If you have tower speakers and can bi-wire them with a good amp, you should. The biggest difference using bi-wired speakers is the base response or midrange to lower end response. On all the systems that I have listened to where we took the time to compare, bi-wiring seems to make the base respond much faster and deeper sounding. Now, I have only noticed this with good tower speakers and good amps. If you use some flagship type receiver, you might hear it in that configuration as well. Years ago, I heard a pair of very good speakers in bi-wire mode using a Denon 530x receiver and that was very nice. In fact, that was the closet a receiver has ever sounded to a component system that I have heard to date.


Warning, if you have tower speakers and you do try bi-wiring them with a good amp, you may never go back to anything less. I certainly haven't.
 

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Quote:
Originally Posted by perrykg /forum/post/15574091


If you have tower speakers and can bi-wire them with a good amp, you should. The biggest difference using bi-wired speakers is the base response or midrange to lower end response. On all the systems that I have listened to where we took the time to compare, bi-wiring seems to make the base respond much faster and deeper sounding. Now, I have only noticed this with good tower speakers and good amps. If you use some flagship type receiver, you might hear it in that configuration as well. Years ago, I heard a pair of very good speakers in bi-wire mode using a Denon 530x receiver and that was very nice. In fact, that was the closet a receiver has ever sounded to a component system that I have heard to date.


Warning, if you have tower speakers and you do try bi-wiring them with a good amp, you may never go back to anything less. I certainly haven't.

OK. Just a note to say that my experience is the opposite: bi-wiring made absolutely no difference each time I tried it. OTOH, it does no harm, except to the wallet.
 

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Quote:
From a picture?
http://www.hometheaterhifi.com/volum...or-3-2003.html


PCM 1737 and T.I.'s 1605.

Quote:
First, read this article before deciding you really need the new HD audio codecs:

Even if you do not care about the audio you should upgrade for 1080p video.

Quote:
To answer your question, the sound is far better than any receiver in two channel mode. Why, receivers just can't produce the power that seperates can.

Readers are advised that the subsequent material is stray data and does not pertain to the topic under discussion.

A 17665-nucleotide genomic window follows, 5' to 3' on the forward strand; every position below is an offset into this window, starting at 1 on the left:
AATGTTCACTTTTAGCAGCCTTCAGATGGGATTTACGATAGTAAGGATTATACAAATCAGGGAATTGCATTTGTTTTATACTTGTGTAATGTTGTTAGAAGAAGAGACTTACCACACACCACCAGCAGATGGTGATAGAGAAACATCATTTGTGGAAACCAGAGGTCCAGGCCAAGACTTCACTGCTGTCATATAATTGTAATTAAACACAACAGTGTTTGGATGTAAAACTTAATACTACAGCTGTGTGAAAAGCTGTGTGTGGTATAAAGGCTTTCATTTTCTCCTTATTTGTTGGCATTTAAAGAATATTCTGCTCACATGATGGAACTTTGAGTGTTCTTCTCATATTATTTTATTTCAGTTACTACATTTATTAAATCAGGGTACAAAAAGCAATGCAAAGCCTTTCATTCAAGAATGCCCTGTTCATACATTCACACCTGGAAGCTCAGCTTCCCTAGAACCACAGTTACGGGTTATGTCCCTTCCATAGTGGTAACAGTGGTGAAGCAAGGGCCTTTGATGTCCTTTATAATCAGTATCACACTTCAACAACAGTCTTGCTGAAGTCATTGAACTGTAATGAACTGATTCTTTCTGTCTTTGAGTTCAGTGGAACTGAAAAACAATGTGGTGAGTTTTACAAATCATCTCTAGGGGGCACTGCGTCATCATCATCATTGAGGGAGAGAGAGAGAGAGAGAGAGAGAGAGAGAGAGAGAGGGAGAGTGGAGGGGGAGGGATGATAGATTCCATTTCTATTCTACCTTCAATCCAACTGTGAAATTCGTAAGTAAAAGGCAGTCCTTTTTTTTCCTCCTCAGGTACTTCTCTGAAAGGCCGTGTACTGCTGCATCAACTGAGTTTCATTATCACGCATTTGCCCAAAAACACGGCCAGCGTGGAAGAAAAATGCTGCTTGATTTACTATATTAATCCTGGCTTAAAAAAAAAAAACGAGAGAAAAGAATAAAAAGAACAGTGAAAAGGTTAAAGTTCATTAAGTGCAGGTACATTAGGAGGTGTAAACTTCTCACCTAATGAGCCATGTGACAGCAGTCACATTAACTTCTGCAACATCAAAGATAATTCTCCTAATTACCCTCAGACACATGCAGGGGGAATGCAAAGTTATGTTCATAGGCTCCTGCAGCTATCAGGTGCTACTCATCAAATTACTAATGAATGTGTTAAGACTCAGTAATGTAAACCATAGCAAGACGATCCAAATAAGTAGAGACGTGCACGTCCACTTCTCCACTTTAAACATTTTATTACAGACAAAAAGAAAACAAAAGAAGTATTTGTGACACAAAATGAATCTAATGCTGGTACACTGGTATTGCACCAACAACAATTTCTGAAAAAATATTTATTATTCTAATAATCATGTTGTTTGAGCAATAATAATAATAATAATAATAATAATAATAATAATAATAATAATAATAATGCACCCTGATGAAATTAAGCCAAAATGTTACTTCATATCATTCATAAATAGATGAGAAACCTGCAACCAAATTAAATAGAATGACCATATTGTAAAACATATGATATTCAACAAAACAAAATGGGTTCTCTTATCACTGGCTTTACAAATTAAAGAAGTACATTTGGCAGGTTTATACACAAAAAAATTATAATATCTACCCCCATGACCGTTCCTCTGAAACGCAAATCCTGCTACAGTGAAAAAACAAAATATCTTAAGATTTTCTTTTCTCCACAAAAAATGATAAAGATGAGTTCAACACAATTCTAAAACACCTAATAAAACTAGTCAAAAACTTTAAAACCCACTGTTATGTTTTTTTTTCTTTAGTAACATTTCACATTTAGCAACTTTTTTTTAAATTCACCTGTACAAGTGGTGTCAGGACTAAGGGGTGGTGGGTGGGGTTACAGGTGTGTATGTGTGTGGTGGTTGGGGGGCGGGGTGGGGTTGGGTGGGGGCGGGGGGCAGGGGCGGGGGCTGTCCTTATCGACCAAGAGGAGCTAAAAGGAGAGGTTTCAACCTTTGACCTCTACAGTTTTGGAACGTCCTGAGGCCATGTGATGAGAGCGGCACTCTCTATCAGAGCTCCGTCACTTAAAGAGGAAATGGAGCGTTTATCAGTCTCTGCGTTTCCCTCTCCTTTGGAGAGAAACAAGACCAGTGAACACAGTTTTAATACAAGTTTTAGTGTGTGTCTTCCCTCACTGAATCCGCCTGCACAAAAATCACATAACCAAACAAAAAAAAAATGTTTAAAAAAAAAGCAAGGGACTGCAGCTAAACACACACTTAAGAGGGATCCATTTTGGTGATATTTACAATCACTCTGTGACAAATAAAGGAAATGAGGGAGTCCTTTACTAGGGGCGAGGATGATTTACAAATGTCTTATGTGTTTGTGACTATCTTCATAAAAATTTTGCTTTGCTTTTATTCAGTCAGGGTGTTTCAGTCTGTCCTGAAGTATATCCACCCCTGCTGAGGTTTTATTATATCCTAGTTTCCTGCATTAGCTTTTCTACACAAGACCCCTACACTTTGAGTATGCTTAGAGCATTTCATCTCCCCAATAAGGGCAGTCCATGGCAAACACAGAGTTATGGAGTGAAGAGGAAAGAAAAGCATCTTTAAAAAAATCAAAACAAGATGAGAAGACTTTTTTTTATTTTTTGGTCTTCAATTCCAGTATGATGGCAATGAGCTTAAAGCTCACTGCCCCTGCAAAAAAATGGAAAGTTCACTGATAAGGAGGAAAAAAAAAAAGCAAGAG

Sound would be a subjective opinion and the amp section in receivers are rated to a certain wattage so if you need more to power your speakers obviously you need a seperate amp.

Quote:
If you have tower speakers and can bi-wire them with a good amp, you should. The biggest difference using bi-wired speakers is the base response or midrange to lower end response. On all the systems that I have listened to where we took the time to compare, bi-wiring seems to make the base respond much faster and deeper sounding.

just by bi-wiring your speakers it will make no difference, unless you used more then one amp and you speakers could use the extra power for a higher SPL.
 

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Quote:
Originally Posted by poopiehead /forum/post/15552214


example of a set up;

Oppo blu-ray - 7.1 analogue out to a krell HTS 7.1 - using balanced outputs to a emotiva xpa multi-channel amp

Buy amps with input level controls and connect the Oppo directly to the amps. It may sound better... certainly no worse.


My point is that a high level analog stage ain't doing much in the way of pre-amplification. Distortion and S/N figures will be great in any reasonably designed device. So if your player has stellar D/A... AND all the control for bass and phase management to get everything right (few do), this might be the way to go.


But my experience on HD MC material like SACD and DVD-A has proven that HDMI bitstream out to a reasonably capable AVR is usually the better way to go. Factor in the auto setup abilities of Audyssey or MCACC and the improvement over analog can be significant.
 

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Quote:
Originally Posted by Kal Rubinson /forum/post/15574286


OK. Just a note to say that my experience is the opposite: bi-wiring made absolutely no difference each time I tried it. OTOH, it does no harm, except to the wallet.

I have to agree. I have done both and don't feel bi-wiring was worth the money.